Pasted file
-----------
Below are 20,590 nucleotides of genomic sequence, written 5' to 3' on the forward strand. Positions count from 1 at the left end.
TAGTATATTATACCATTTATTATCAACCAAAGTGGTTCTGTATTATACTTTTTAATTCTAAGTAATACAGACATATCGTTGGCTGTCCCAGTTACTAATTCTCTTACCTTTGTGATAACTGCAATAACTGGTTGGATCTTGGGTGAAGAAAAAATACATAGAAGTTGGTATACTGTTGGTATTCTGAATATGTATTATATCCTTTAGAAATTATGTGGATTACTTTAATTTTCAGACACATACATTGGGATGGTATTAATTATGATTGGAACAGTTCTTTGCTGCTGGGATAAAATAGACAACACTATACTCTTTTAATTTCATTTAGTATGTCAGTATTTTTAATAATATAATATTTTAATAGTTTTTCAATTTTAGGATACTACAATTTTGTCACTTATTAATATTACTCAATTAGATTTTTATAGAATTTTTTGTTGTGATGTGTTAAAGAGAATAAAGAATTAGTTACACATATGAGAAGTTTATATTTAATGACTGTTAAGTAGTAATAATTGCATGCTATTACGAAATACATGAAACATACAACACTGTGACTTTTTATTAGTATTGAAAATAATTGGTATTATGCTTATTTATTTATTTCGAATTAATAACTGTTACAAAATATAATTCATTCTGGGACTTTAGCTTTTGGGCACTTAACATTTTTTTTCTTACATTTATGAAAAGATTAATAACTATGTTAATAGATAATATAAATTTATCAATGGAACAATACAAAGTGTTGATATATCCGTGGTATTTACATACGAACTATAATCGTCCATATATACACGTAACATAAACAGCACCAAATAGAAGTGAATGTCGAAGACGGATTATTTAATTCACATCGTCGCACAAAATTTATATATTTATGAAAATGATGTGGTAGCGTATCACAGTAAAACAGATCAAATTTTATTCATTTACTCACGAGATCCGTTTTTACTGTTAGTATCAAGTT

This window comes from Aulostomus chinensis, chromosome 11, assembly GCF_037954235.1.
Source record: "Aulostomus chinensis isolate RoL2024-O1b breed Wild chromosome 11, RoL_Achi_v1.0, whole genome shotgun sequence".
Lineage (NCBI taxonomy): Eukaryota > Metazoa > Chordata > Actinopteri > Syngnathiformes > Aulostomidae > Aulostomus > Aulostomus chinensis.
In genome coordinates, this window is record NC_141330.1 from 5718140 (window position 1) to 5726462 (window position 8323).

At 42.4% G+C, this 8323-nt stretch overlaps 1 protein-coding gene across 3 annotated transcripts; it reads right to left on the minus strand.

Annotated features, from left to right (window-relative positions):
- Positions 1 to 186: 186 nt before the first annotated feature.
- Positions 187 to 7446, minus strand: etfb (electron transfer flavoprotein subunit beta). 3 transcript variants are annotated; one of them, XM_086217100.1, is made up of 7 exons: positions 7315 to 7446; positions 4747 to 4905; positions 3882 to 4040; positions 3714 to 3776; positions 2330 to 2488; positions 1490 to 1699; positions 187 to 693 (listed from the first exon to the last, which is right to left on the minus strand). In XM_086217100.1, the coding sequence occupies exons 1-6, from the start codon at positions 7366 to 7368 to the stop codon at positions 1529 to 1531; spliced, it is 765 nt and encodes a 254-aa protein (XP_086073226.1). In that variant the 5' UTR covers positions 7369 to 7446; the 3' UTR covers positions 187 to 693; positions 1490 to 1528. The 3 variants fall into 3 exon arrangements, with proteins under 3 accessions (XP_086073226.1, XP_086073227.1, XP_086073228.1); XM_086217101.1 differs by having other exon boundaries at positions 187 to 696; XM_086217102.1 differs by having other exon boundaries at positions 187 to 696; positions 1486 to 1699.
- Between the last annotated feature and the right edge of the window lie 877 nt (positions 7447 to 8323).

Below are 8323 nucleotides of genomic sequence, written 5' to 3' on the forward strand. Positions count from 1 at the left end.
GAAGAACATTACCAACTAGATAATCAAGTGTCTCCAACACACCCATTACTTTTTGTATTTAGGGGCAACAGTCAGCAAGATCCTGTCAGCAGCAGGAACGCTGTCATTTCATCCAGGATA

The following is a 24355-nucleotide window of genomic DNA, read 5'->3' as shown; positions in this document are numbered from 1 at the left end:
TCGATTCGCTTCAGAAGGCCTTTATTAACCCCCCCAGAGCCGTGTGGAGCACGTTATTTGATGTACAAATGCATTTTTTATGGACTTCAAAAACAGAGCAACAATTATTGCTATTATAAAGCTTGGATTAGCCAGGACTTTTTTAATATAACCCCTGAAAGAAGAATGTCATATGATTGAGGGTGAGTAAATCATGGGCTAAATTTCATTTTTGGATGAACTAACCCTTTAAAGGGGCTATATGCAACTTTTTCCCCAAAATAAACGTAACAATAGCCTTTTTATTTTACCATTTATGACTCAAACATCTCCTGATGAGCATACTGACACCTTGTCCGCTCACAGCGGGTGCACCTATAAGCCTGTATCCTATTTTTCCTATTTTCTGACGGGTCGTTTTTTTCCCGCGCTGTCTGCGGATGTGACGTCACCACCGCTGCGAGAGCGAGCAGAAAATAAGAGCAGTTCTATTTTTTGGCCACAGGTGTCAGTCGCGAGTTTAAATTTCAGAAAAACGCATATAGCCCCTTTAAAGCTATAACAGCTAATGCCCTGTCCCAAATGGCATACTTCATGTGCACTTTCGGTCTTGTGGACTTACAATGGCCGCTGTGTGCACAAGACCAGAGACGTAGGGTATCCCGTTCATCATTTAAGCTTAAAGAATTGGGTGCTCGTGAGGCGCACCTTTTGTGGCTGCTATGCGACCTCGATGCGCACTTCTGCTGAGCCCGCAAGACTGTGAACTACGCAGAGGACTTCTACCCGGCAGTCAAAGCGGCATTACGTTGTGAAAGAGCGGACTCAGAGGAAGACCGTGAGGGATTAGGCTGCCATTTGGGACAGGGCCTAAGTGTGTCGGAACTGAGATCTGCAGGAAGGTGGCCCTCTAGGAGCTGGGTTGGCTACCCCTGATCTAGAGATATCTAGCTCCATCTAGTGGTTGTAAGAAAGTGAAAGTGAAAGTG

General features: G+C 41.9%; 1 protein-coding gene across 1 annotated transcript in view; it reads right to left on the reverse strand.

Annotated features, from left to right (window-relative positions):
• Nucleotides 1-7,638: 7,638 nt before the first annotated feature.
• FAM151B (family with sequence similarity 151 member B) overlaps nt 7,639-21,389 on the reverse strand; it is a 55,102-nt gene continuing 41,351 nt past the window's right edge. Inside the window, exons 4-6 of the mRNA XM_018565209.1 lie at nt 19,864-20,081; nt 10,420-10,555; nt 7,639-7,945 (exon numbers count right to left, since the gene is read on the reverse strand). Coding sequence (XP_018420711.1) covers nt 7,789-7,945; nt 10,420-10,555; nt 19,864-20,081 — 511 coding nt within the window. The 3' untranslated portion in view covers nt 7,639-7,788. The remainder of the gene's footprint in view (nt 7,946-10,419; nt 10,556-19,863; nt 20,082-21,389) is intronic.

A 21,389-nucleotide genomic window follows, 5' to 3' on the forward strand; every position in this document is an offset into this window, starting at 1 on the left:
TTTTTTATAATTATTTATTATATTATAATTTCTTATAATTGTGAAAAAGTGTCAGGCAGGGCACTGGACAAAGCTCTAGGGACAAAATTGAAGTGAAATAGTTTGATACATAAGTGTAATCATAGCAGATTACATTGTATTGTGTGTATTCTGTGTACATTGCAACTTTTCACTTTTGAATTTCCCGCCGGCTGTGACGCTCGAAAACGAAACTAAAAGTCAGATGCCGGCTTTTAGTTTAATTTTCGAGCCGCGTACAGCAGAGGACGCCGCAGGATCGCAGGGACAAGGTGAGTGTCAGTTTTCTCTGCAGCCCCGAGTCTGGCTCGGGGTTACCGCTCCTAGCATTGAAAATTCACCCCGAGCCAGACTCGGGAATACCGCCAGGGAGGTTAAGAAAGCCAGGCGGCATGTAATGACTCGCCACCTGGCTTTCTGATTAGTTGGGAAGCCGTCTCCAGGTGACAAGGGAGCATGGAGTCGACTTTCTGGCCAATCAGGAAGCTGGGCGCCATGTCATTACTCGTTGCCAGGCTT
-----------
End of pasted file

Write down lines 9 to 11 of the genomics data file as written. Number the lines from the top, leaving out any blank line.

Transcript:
- Positions 1 to 186: 186 nt before the first annotated feature.
- Positions 187 to 7446, minus strand: etfb (electron transfer flavoprotein subunit beta). 3 transcript variants are annotated; one of them, XM_086217100.1, is made up of 7 exons: positions 7315 to 7446; positions 4747 to 4905; positions 3882 to 4040; positions 3714 to 3776; positions 2330 to 2488; positions 1490 to 1699; positions 187 to 693 (listed from the first exon to the last, which is right to left on the minus strand). In XM_086217100.1, the coding sequence occupies exons 1-6, from the start codon at positions 7366 to 7368 to the stop codon at positions 1529 to 1531; spliced, it is 765 nt and encodes a 254-aa protein (XP_086073226.1). In that variant the 5' UTR covers positions 7369 to 7446; the 3' UTR covers positions 187 to 693; positions 1490 to 1528. The 3 variants fall into 3 exon arrangements, with proteins under 3 accessions (XP_086073226.1, XP_086073227.1, XP_086073228.1); XM_086217101.1 differs by having other exon boundaries at positions 187 to 696; XM_086217102.1 differs by having other exon boundaries at positions 187 to 696; positions 1486 to 1699.
- Between the last annotated feature and the right edge of the window lie 877 nt (positions 7447 to 8323).